Semiotics of dress

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The semiotics of dress is a term used to refer to the design and customs associated with dress (clothing), as patterned to a kind of symbolism that has rules and norms.

The human body is the central element of this symbolic language. The style and manner of dress are informed by the biological and social needs of the human being. Central to the semiotics of dress is the psychology of self-perception and self-presentation,[1] both as individuals who see themselves, as well how individuals are seen within a greater group, society, culture or subculture.

Triple function[edit]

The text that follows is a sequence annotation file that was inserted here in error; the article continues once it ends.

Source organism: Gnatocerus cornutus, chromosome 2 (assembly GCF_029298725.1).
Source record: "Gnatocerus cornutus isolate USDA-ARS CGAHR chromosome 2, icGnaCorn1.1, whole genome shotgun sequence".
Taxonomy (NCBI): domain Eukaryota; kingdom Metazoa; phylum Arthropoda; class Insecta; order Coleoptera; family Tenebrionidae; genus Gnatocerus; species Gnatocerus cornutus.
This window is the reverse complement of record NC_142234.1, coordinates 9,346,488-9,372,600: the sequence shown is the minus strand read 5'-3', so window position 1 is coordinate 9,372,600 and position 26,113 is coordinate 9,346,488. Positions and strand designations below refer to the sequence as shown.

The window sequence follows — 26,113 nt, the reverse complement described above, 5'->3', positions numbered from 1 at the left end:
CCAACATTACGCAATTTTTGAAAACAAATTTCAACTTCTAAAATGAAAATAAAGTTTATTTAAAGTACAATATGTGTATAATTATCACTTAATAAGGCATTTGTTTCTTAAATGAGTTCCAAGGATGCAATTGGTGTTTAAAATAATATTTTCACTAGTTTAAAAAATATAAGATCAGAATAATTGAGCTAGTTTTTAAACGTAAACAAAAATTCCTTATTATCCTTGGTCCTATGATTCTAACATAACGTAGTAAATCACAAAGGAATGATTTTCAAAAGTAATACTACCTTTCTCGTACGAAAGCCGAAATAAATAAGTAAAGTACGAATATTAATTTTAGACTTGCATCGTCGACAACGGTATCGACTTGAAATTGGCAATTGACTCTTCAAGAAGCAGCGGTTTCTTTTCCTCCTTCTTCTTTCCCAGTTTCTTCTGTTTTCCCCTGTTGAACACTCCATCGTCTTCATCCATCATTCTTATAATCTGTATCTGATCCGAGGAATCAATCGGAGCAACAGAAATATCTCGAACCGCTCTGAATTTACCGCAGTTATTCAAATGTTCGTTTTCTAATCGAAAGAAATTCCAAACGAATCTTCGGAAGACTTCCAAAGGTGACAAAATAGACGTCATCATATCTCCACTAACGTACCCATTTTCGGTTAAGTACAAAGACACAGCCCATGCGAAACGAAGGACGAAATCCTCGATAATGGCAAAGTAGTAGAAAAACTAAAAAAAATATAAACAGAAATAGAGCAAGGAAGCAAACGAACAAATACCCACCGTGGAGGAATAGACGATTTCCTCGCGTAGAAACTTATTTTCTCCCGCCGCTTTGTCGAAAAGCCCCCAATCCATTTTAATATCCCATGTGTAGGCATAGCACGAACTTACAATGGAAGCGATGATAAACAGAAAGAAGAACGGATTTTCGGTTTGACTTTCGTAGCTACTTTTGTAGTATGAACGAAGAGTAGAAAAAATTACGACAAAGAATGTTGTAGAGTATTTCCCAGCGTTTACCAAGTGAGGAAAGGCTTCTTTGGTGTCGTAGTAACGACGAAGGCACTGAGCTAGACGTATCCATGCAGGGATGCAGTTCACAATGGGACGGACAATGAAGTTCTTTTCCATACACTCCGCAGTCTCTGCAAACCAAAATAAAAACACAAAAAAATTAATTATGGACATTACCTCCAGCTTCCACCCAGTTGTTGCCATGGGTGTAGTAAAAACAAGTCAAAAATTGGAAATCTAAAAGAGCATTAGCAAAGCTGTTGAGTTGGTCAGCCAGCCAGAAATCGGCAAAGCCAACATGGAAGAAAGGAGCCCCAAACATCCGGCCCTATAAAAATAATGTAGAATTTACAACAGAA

Clothing has been seen to provide three functions, comfort, modesty, and display[2] - the semiotics of dress being linked to the third function, that of displaying lifestyle choices (modern society) or class and status (traditional societies).[3]

See also[edit]

References[edit]

  1. ^ A. Wagner, Law, Culture and Visual Studies (2013) p. 244
  2. ^ Desmond Morris, Manwatching (1987) p. 213
  3. ^ T. Van Leewen, Introducing Social Semiotics (2005) p. 40

Further Reading[edit]

  • R. Broby-Johansen, Body and Clothes (1968)
  • J. C. Flugel, The Psychology of Clothes (1930)